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I found this Post (How to extend where MVC looks for views) about changing the location of the View.

I was wondering if there's something similar for changing the location of the controller.

I just want to change the location of the class inside project and don't want to affect the url.

For example Instead of placing the Controller into


I want to achieve something like



and also support Areas:


Is it possible to achieve this? And if yes, where can I find documentation about it?

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I really hate to post this kind of response, but you probably shouldn't be attempting this. There would be no real purpose, would there? Maybe I'm missing something. – Zenexer Feb 10 '12 at 20:43
I think you have not tested before asking the question. MVC does not care where the controller and models are located. You need use a custom factory when you don't want controller suffix or parameter less constructor. See, this link, forums.asp.net/p/1633844/4216014.aspx – user960567 Feb 11 '12 at 10:09
up vote 3 down vote accepted

You can do what you want, and it doesn't require any special configuration, because ASP.NET MVC does not care about where you put your controllers. First, controllers are located using reflection, so the name of the folder where you put your controllers is irrelevant. Controllers are searched by type name and optionally by namespace (for disambiguation). You can even have controllers in separate projects/assemblies. As long as the controller ends up in an assembly in the bin folder then it's searchable by the framework.

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+1 -this was what i was going to answer here.. controllers are compiled into the bin dll file and thus are located by type. views on the other hand are served from within the folder structure and thus must be easily located by convention dynamically. – jim tollan Feb 13 '12 at 16:21

As mentioned above, you'll need to create a controller factory to support your custom resolution. Here's an example:


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As others have already stated you need to do one of the following:

  1. Derive from IControllerFactory interface and provide an implementation of the CreateController and ReleaseController methods.
  2. Derive from DefaultControllerFactory and override the default behaviours.

Here are some links to get you started:

Also, if you're willing to spend a bit of money I would also recommend the book Pro ASP.NET MVC 3 Framework as this explains almost every aspect of how the MVC framework can be customised (including an example on how to create a custom controller factory - the source code for which can be freely downloaded from the publishers website).

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I think it is impossible to do this. ASP.NET MVC have defined the convention that we have to follow. Controllers are in Controllers folder, views are in Views{ControllerName}\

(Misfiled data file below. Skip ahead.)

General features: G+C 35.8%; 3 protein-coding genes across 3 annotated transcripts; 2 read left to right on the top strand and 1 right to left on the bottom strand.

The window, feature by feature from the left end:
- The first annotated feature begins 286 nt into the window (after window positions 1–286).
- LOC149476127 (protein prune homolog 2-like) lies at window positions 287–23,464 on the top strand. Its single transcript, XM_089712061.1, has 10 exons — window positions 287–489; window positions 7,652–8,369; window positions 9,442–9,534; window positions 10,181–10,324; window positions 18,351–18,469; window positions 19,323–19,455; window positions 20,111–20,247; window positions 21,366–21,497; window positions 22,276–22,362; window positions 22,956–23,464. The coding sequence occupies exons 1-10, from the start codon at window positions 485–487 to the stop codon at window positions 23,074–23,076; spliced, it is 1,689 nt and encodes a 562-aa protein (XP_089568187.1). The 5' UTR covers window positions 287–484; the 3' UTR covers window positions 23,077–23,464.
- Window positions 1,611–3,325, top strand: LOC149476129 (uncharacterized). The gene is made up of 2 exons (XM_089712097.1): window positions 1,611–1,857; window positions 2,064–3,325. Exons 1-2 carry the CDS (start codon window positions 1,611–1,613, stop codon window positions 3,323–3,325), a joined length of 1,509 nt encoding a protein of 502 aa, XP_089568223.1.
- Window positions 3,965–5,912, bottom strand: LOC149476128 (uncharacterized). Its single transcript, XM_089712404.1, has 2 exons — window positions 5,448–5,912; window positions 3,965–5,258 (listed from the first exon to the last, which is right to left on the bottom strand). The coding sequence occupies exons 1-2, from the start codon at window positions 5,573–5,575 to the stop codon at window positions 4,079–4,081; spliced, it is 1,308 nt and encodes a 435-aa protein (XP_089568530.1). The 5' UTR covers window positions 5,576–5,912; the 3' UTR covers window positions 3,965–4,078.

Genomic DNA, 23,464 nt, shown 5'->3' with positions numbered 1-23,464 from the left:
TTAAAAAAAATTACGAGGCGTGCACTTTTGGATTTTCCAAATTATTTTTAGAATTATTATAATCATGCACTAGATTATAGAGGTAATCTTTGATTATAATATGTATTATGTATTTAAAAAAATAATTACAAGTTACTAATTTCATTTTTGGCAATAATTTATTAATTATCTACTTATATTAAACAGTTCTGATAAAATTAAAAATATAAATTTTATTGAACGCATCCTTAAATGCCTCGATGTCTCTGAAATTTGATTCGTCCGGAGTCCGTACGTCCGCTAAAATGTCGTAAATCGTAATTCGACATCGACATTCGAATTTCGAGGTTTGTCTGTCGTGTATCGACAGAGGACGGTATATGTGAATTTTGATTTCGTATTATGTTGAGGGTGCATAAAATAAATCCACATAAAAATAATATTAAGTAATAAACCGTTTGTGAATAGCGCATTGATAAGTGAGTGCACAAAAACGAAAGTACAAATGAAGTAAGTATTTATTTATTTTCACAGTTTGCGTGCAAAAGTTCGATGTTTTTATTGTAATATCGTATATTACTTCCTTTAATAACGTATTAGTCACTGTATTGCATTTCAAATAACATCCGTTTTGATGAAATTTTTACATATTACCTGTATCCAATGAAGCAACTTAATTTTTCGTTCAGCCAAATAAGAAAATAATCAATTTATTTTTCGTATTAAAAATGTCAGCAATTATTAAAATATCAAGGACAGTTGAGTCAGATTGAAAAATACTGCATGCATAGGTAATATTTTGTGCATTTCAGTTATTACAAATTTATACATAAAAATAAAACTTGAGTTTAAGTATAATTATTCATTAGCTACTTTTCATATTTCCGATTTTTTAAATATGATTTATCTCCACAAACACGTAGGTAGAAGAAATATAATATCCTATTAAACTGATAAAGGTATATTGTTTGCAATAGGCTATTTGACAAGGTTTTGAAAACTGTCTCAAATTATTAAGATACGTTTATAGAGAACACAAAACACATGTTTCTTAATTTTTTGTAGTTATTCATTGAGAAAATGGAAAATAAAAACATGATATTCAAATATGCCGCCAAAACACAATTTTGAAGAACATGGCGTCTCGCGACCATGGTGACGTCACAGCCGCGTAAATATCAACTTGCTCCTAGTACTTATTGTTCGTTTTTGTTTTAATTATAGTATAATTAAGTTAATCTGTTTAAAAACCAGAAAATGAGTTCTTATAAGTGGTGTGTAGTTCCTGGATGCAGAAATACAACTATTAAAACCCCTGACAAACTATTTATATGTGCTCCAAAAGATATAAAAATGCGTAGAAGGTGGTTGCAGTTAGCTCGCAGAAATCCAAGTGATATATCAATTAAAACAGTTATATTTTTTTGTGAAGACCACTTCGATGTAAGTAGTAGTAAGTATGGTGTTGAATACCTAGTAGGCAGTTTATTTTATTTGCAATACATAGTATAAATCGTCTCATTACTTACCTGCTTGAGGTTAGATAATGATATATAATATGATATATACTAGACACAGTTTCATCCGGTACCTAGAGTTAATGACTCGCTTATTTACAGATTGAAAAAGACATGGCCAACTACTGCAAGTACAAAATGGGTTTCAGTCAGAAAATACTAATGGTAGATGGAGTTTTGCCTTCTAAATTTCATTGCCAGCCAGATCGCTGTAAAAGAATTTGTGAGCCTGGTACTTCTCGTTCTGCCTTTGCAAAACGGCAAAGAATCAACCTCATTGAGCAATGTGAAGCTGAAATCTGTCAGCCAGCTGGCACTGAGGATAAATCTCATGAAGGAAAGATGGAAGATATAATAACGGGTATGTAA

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Well it's possible to change the View Location as described in my posted link. So I hope it's also possible for the controller. – gsharp Feb 7 '12 at 9:15

I believe you cannot change the convention unless you create your own ControllerFactory.

If you really want to do that, just implement IControllerFactory interface (or try to derive from DefaultControllerFactory).

Then your Application_Start register your controller factory using ControllerBuilder.Current.SetControllerFactory method.

Look at the ControllerFactory documentation and to the MVC source code for details.

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Willing to do that, but didn't find any documentation about it. – gsharp Feb 7 '12 at 21:43

What you're asking and what your example shows are two different things; depending on which one you want to achieve, you may or may not need to do any work.

There are two requirements for a class to be a controller in the MVC Framework:

  1. It has to have a class name of Name + "Controller"
  2. It has to have a parameterless public constructor.

Your sample "normal" MVC layout is actually not valid:


Those classes wouldn't be found by MVC because they don't have the correct name, regardless of which folder they are in.

If all you want to do is change the namespace/folder names, that "just works", assuming you name them the same as the appropriate route segment(s):


This walkthrough (written for MVC 2 but works just as well in MVC3) shows you how to support Areas with the default controller behavior.

If you actually want to name them SomethingController1 or SomethingElseController5, or otherwise change the route -> classname mappings, then you do need to implement a custom ControllerFactory, and inject it into the MVC pipeline.

There are plenty of examples on the web on how to do this, including the one posted earlier.

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